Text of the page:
A Conversation about Hanukkah


It starts before Halloween.  In some crazy instances, it starts before October!

Christmas. At retailers, restaurants, auto dealers.

Christmas. The traditions, Baby Jesus, Santa, cookies.

You can’t avoid it. It’s everywhere you look and yet, simultaneously, another holiday is taking place that undoubtedly gets lost in the shuffle—Hanukkah.

According to a 2015 report by Wilmington, North Carolina’s Star News, the ratio of Americans who celebrate Hanukkah compared to those who celebrate Christmas is one to 14.

It occurred to me that even with several Jewish friends in my closest circle—my “framily”—I couldn’t say that I truly knew what Hanukkah meant to them.  So I decided to ask.  Sure, I could have looked it up on the internet to get all the facts and figures, but a conversation seemed like a better idea.

I called my close friend Adrienne and said “tell me about Hanukkah—what would you want us to know about it?”

I was surprised when she said “Well, it’s not religiously very significant. It really only became a big deal because of the way it coincides with Christmas on the calendar.   In order to assimilate with mainstream America, it began to be inflated.”

This was indeed news to me! Adrienne said that the seasons of Autumn and Spring are actually more revered than Hanukkah because they encompass the Jewish holidays of greater spiritual importance, such as Passover, Yom Kippur, Rosh Hashanah and Sukkot.

What does Hanukkah mean?!”

Hanukkah is a festival that commemorates the 165 BC rededication of the Second Temple in Jerusalem at the time of the Maccabean Revolt against the Seleucid Empire. It is also known as the Festival of Lights. So naturally I wondered how a temple’s destruction and rededication translated into a “festival of lights.”

As part of the historic rededication, a lamp containing enough oil to remain lit for 1 night was placed inside the Temple.  Miraculously, it continued to burn for 8 full days and 8 nights!  Thus, the length of the festival is 8 days and nights, and this is why the menorah has 8 candles.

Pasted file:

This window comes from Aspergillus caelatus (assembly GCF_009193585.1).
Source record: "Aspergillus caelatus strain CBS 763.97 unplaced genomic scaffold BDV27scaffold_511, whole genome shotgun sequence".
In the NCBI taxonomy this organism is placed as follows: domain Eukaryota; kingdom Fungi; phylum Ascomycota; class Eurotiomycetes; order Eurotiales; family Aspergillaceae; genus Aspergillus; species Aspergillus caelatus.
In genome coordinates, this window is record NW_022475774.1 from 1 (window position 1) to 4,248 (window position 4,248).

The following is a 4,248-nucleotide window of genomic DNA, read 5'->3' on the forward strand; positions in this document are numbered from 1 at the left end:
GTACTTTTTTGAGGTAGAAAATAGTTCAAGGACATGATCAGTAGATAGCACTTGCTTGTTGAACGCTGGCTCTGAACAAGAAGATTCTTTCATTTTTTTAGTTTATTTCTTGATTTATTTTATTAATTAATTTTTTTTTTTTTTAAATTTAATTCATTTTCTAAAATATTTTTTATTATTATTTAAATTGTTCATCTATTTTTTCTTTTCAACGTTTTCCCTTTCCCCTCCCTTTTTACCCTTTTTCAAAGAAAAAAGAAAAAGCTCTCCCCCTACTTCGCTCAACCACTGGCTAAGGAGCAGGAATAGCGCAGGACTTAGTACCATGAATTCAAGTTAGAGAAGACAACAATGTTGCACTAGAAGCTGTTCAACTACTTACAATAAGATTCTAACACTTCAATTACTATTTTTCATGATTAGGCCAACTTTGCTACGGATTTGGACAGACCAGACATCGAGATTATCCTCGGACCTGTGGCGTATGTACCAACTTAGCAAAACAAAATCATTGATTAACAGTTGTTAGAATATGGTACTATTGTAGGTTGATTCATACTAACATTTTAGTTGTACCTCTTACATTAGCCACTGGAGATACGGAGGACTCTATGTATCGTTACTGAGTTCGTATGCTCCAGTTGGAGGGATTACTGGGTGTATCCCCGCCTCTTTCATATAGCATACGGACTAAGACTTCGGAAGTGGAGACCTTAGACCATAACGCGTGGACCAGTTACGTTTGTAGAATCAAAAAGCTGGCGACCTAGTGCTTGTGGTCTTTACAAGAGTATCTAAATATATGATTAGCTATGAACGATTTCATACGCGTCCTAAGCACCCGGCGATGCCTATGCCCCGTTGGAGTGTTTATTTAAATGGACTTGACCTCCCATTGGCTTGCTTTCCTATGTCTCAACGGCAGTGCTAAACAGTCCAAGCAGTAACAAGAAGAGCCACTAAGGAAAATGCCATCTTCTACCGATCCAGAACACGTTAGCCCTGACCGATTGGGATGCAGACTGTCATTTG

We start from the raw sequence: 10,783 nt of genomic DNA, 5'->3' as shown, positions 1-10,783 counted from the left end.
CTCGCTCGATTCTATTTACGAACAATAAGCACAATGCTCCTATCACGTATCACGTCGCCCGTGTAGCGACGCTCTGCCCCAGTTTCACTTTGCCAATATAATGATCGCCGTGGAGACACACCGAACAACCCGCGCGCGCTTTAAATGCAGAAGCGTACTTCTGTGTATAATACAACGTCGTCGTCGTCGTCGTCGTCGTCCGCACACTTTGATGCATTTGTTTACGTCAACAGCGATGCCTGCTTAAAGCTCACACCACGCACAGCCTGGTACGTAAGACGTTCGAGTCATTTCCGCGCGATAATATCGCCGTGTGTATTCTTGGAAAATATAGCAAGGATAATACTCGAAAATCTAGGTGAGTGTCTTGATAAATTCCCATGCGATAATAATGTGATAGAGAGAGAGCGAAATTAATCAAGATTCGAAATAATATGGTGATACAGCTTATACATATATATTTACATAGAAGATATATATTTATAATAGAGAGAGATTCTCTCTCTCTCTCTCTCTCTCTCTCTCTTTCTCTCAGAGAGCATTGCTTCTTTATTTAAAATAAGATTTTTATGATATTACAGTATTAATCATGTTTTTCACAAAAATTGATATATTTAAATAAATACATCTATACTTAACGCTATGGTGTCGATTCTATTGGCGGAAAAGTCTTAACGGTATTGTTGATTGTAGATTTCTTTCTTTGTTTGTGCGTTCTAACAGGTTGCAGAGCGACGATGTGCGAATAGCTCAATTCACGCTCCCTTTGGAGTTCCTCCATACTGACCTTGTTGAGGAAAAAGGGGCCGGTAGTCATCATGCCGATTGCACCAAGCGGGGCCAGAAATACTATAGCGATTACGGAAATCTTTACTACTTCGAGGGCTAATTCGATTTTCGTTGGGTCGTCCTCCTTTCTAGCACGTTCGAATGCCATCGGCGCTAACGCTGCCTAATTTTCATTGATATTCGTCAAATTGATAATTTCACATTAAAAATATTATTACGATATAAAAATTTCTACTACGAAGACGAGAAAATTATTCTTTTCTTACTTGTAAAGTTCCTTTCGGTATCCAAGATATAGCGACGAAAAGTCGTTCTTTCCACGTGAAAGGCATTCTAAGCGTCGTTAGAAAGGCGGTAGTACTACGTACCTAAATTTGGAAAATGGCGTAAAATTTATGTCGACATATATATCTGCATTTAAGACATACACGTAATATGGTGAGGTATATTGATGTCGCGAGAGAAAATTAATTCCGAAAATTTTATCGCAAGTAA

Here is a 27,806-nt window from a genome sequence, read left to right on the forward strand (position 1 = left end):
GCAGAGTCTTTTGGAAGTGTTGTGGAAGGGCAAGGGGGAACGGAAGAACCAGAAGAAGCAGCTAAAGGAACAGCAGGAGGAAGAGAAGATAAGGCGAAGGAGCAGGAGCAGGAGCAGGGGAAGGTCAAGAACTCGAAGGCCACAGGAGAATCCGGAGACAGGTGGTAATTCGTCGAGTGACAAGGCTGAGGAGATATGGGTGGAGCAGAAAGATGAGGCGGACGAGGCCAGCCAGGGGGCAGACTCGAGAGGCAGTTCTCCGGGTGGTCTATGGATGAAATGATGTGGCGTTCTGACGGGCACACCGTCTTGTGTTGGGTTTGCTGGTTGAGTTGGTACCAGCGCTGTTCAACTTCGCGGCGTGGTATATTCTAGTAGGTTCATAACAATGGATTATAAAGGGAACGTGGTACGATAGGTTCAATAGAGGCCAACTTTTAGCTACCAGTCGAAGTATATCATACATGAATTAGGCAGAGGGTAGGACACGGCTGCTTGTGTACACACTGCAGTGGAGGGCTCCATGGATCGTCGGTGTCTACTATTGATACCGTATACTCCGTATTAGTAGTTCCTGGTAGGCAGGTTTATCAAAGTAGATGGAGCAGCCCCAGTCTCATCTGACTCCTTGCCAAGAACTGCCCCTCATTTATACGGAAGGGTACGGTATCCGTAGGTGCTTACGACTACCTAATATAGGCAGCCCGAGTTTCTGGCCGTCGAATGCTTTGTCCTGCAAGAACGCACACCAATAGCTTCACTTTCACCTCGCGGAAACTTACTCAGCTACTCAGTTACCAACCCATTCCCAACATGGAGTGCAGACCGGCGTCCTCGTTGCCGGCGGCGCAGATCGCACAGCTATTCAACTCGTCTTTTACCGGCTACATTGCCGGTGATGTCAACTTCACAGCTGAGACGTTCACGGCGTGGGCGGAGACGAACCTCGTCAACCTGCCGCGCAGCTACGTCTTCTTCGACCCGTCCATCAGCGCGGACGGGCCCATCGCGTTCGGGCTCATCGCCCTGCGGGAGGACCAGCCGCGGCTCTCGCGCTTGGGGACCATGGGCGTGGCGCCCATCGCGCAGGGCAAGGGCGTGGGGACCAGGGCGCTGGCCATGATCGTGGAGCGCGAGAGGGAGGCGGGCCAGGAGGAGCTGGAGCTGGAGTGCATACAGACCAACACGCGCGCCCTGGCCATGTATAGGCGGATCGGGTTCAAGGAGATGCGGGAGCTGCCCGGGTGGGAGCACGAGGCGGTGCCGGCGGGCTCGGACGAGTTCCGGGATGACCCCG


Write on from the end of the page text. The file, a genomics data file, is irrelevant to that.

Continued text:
Some of the traditional foods that are enjoyed during Hanukkah are fried foods like potato pancakes. These are traditional Hanukkah treats because they are cooked in oil, which reminds celebrants of the miracle of the holiday.

Okay, but where did the gift-giving part of Hanukkah originate? According to my unofficial “expert,” Adrienne, this was part of the assimilation to Christmas. A popular gift is “gelt,” the golden-wrapped chocolate coins, most often sought after during games of “Spin the Dreidel.” The dreidel is a spinning top embellished with Hebrew letters and symbols. The coins as a prize symbolize the giving of money to the poor to ensure that they can buy their Hanukkah candles

I wondered aloud if the over-the-top nature of Christmas has tarnished the Hanukkah season for her.  Adrienne said she is not bothered at all by Christmas or even by folks wishing her a Merry Christmas!  She doesn’t feel that the Christian holiday, and all that it has turned into, has eclipsed Hanukkah, since Hanukkah is not a particularly spiritual holiday for most Jewish people.  Furthermore, she indicated that a happy byproduct of the similar seasons is that it has become a convenient and happy time to connect with family.

In fact Adrienne said that she and her husband enjoy some of the Christmas traditions and attending Christmas parties, and that they would plan to attend my Christmas party.  When I said that I didn’t think I would be having one this year she said “Hey, you should have a Hanukkah party!”

And so it is that this Episcopalian finds herself checking the calendar for a date between December 22nd and 30th to gather friends and family for a high-spirited game of Spin the Dreidel!



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photography by JEJ PHOTOS Budget Blinds of North

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